Fans of Jodi Picoult may recall her 2009 novel, “Handle With Care,” which shot to the top of the Times bestseller list. The novel chronicled the tangled ethics around Willow, a girl with osteogensis imperfecta (OI), also known as brittle bone disease. Occurring in around one in 20,000 births, this condition is characterized by a shortage of collagen, an important connective tissue in the body. Patients with OI, which comes in a number of forms that vary in severity, are prone to broken and dislocated bones as well as bruising and scarring.
Living with OI can be frustrating; an activity as ordinary as shaking hands can result in a fracture. Most people are diagnosed in childhood as they experience frequent injuries more severe than those identified in other children, or because their parents have a family history of OI. Thanks to both physical markers and genetic testing, it’s possible to determine that a child has OI and to find out more about which form the child has through followup testing.
Unfortunately, the signs of OI closely mimic those of child abuse, and consequently, it’s not uncommon to see kids with OI taken from their families as a result of interventions by clinicians and mandated reporters like police officers and teachers. Any adult who sees a child with severe bruising, repeatedly broken limbs and other signs of serious injuries would understandably be concerned, but in this case, the consequences of reporting the situation to child services can be tragic. Rather than getting a child out of an unsafe situation, the report may result in separating a terrified child from her family.
Furthermore, the underlying medical problem may remain undiagnosed for a longer period of time.
OI campaigners want to change that with education for mandated reporters to help them learn how to discern the key differences between osteogenesis imperfecta and child abuse, and the perfect opportunity for that is OI Awareness Week, running this year between May 4th and 11th. While people are talking about OI and the lives of patients, it seems like a good idea to take action to improve the lives of patients, but thus far, organizations participating in OI Awareness seem stuck on the idea of vague “public awareness” rather than concrete action.
The same problem can be seen in settings like breast cancer awareness — with most of the population aware of breast cancer at this point, the question is not how we can provide better outreach and education to teach people that breast cancer exists, but how we can help breast cancer patients. In the case of OI, many members of the public aren’t familiar with the condition and thus some public education is a fantastic idea, but so is an education plan to prevent false child abuse accusations, as Lisa Egan, a disability campaigner with OI, recently wrote at xoJane.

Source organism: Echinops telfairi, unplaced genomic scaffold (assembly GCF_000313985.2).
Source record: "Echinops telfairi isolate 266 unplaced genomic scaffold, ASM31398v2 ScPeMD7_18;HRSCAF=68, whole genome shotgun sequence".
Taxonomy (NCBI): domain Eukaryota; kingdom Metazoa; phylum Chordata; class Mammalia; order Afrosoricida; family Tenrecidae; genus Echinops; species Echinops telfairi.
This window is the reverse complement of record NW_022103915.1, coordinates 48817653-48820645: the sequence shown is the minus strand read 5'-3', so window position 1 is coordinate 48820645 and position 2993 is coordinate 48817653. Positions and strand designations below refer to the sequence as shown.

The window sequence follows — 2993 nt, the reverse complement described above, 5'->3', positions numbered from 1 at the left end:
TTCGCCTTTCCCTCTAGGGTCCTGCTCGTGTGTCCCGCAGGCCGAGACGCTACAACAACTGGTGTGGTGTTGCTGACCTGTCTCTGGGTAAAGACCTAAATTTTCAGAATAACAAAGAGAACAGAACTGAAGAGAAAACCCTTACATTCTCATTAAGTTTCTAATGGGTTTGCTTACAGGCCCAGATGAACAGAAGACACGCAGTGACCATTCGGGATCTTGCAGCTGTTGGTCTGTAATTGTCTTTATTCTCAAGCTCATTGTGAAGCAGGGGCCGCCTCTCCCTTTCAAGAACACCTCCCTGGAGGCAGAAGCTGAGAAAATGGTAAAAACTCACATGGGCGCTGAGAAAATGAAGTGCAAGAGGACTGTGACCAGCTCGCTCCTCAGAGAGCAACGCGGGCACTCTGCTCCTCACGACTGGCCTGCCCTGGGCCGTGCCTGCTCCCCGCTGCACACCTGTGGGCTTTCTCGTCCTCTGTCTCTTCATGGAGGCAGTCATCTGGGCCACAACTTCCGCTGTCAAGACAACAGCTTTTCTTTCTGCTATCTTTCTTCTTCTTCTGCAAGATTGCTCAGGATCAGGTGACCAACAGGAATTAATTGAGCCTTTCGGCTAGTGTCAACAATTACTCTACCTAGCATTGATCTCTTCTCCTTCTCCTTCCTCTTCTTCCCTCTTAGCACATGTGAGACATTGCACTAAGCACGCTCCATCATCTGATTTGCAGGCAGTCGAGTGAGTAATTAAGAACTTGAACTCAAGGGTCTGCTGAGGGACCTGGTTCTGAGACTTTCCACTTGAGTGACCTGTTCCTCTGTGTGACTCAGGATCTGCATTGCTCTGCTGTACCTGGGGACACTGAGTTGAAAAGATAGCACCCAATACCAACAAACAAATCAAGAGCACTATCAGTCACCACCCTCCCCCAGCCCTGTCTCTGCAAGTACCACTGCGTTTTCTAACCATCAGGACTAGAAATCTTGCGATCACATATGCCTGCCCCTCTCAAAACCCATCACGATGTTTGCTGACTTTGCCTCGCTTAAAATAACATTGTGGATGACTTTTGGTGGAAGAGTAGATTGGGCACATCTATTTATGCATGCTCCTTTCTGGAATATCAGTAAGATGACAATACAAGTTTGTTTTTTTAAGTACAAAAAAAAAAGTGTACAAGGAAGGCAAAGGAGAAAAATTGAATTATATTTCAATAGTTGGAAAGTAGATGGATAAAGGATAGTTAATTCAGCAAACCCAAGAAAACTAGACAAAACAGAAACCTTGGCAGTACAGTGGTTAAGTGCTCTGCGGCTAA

She points out that: “Wishbone Day has been happening for a few years now, but Iíve never heard of any events aimed at the professionals who really need the awareness drummed into them. Iíve even suggested training for doctors and social workers to people in positions to organize such training; but Iíve been brushed off because they perceive dressing in yellow for the day to be more important…Iíd even be willing to play guinea pig for a day to help these professionals learn what osteogenesis looks like.”
Her criticisms cut to the core of a serious problem: many awareness campaigns stop short of action and change. In the case of OI, there’s a perfect opportunity for expanding the scope of OI Awareness Week to do something important for OI patients and their families. In quick training courses, mandated reporters could learn how to tell the difference between OI and child abuse, which would allow them to screen children who appear to be at risk and determine whether they should be referred to a medical specialist or child services.
When you’re looking at a child with a history of injuries and you’re concerned about the possibility of abuse, how can you tell if it’s abuse or OI? There are several physical signs you can look for:
Blue sclera. Due to the collagen deficiency associated with this condition, many OI patients have blue or grayish sclera (the “whites” of the eyes).
Reduced height. Patients with OI tend to be shorter than others in their age group.
Yellow teeth. Rather than being the result of poor dental care, the yellow teeth seen in people with OI are also the result of collagen deficiencies.
Triangular face. A distinctively triangular face structure is another common feature.
Barrel chest. OI patients tend to have a barrel-chested appearance.
A combination of these traits with a significant break or dislocation and substantial bruising could mean a child has OI. Parents may not be aware the child has the condition, in which case a diagnosis could be critically important for getting the child the right treatment and followup.
Of course, children with this condition are not immune from child abuse, and sadly the very fact that they’re prone to injury can cover up the signs of child abuse, as injuries may be attributed to innocent accidents. It’s important to still be watchful for signs of child abuse (like burns), and one way to do that is to create a safe and comfortable environment for children so they feel safe asking for help if they need it.
Photo credit: Thomas Mueller
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